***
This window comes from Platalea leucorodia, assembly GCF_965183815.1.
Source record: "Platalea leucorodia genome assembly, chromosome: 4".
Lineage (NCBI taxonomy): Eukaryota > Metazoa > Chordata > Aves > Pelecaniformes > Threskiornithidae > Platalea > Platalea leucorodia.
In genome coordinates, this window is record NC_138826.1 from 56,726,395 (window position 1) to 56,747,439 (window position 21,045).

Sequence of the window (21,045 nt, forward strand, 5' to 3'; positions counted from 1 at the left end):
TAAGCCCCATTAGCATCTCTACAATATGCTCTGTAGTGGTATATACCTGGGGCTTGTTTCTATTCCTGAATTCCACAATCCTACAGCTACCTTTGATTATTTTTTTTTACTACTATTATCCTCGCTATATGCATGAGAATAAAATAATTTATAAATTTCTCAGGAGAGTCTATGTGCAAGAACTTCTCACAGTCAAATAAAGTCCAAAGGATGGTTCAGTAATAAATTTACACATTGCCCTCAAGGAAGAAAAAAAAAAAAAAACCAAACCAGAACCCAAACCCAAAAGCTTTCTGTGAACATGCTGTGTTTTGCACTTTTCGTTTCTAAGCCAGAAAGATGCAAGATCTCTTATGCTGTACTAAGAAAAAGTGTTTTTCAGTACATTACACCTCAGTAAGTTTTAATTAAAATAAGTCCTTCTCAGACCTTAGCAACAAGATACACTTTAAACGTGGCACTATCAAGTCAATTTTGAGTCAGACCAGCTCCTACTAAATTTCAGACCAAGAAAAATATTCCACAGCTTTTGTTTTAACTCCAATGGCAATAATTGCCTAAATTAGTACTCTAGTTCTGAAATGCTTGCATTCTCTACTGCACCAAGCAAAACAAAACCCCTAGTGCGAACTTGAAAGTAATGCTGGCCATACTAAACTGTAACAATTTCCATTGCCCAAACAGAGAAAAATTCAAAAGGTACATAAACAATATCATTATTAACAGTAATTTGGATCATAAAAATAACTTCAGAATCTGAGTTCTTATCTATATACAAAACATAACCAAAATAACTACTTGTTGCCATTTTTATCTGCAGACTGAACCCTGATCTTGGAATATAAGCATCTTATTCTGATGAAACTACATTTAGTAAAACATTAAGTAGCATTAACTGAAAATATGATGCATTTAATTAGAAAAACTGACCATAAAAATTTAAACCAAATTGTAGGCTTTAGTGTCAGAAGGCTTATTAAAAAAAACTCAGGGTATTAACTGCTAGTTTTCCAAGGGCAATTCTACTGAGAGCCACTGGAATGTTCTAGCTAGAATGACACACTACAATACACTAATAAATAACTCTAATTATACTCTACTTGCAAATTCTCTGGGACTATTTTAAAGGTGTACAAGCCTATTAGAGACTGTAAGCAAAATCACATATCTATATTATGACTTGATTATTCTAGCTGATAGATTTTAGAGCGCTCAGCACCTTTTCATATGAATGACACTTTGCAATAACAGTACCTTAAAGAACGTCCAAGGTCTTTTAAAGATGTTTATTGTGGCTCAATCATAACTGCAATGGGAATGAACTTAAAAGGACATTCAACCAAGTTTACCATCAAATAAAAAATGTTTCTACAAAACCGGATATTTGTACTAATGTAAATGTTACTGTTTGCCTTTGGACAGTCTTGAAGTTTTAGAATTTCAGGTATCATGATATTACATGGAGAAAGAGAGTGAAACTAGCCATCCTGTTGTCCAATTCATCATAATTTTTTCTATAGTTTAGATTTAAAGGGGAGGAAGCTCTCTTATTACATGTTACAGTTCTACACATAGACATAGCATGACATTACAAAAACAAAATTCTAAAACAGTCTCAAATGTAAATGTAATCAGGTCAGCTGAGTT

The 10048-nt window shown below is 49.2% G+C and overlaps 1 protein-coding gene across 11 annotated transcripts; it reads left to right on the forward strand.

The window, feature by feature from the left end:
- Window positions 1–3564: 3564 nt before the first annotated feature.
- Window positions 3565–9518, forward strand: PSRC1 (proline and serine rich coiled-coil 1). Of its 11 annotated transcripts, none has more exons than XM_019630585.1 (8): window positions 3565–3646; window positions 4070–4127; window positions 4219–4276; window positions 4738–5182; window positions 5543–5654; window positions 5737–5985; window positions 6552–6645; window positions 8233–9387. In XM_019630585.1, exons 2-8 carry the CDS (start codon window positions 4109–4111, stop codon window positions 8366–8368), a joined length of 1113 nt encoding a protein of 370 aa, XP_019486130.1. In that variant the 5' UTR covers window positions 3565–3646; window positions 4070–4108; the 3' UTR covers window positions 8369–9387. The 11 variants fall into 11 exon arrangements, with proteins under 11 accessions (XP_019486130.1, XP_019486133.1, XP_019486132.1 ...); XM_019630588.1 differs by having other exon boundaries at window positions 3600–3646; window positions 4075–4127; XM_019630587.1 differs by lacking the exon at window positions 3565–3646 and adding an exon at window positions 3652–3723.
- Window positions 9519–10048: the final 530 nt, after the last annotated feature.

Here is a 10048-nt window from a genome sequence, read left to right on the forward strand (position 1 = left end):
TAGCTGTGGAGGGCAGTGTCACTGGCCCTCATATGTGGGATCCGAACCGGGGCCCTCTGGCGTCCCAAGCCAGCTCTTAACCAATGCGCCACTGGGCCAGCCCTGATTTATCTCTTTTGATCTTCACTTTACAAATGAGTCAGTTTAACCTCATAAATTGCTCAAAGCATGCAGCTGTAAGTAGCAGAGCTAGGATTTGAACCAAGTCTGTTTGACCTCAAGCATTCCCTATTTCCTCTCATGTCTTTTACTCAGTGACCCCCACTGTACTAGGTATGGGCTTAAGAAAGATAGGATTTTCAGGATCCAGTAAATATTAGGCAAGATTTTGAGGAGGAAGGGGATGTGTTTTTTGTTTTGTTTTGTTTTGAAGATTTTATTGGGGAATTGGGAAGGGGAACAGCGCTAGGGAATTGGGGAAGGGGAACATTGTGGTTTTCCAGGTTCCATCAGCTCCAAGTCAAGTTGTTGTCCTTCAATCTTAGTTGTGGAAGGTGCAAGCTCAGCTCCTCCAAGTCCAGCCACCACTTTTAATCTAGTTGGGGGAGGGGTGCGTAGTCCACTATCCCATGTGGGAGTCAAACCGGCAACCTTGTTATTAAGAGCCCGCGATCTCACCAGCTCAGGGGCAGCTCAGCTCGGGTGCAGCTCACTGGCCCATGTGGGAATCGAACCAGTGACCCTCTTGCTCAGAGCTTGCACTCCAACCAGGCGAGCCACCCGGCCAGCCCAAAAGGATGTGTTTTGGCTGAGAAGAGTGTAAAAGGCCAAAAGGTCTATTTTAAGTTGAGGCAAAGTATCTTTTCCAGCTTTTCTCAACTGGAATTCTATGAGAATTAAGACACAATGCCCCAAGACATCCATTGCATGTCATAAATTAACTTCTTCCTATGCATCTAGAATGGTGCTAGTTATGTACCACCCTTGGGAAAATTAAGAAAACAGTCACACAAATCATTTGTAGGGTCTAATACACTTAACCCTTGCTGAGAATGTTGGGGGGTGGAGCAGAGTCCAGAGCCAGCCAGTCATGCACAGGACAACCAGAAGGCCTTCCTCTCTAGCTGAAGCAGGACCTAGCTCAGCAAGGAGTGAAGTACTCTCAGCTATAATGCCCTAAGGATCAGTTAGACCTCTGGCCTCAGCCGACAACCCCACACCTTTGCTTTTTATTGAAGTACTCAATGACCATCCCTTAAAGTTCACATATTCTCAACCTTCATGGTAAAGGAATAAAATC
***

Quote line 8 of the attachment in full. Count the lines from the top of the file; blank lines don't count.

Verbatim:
The window, feature by feature from the left end: